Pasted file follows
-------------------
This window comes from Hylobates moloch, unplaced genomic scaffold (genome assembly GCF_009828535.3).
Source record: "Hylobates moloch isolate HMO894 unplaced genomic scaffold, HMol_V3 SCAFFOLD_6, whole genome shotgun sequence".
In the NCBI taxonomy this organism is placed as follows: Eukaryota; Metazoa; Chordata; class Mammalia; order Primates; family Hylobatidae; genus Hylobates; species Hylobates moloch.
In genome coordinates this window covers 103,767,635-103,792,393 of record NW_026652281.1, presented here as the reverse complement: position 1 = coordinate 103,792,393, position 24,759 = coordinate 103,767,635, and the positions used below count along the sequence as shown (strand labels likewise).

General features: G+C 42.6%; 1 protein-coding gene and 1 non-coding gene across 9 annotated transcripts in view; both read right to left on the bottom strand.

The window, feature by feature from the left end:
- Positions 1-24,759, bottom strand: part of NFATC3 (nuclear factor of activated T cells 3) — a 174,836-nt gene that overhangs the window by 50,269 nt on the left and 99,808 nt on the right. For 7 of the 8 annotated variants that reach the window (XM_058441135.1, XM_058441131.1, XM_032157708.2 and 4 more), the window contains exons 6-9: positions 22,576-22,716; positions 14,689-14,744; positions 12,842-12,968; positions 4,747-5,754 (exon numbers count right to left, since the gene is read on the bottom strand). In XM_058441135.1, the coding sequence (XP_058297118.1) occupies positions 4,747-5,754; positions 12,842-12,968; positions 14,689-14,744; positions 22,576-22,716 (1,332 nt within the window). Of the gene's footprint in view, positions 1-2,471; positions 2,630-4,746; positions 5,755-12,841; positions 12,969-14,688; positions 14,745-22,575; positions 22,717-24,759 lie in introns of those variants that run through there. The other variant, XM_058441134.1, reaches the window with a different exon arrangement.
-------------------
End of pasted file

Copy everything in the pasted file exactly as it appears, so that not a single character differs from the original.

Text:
This window comes from Hylobates moloch, unplaced genomic scaffold (genome assembly GCF_009828535.3).
Source record: "Hylobates moloch isolate HMO894 unplaced genomic scaffold, HMol_V3 SCAFFOLD_6, whole genome shotgun sequence".
In the NCBI taxonomy this organism is placed as follows: Eukaryota; Metazoa; Chordata; class Mammalia; order Primates; family Hylobatidae; genus Hylobates; species Hylobates moloch.
In genome coordinates this window covers 103,767,635-103,792,393 of record NW_026652281.1, presented here as the reverse complement: position 1 = coordinate 103,792,393, position 24,759 = coordinate 103,767,635, and the positions used below count along the sequence as shown (strand labels likewise).

General features: G+C 42.6%; 1 protein-coding gene and 1 non-coding gene across 9 annotated transcripts in view; both read right to left on the bottom strand.

The window, feature by feature from the left end:
- Positions 1-24,759, bottom strand: part of NFATC3 (nuclear factor of activated T cells 3) — a 174,836-nt gene that overhangs the window by 50,269 nt on the left and 99,808 nt on the right. For 7 of the 8 annotated variants that reach the window (XM_058441135.1, XM_058441131.1, XM_032157708.2 and 4 more), the window contains exons 6-9: positions 22,576-22,716; positions 14,689-14,744; positions 12,842-12,968; positions 4,747-5,754 (exon numbers count right to left, since the gene is read on the bottom strand). In XM_058441135.1, the coding sequence (XP_058297118.1) occupies positions 4,747-5,754; positions 12,842-12,968; positions 14,689-14,744; positions 22,576-22,716 (1,332 nt within the window). Of the gene's footprint in view, positions 1-2,471; positions 2,630-4,746; positions 5,755-12,841; positions 12,969-14,688; positions 14,745-22,575; positions 22,717-24,759 lie in introns of those variants that run through there. The other variant, XM_058441134.1, reaches the window with a different exon arrangement.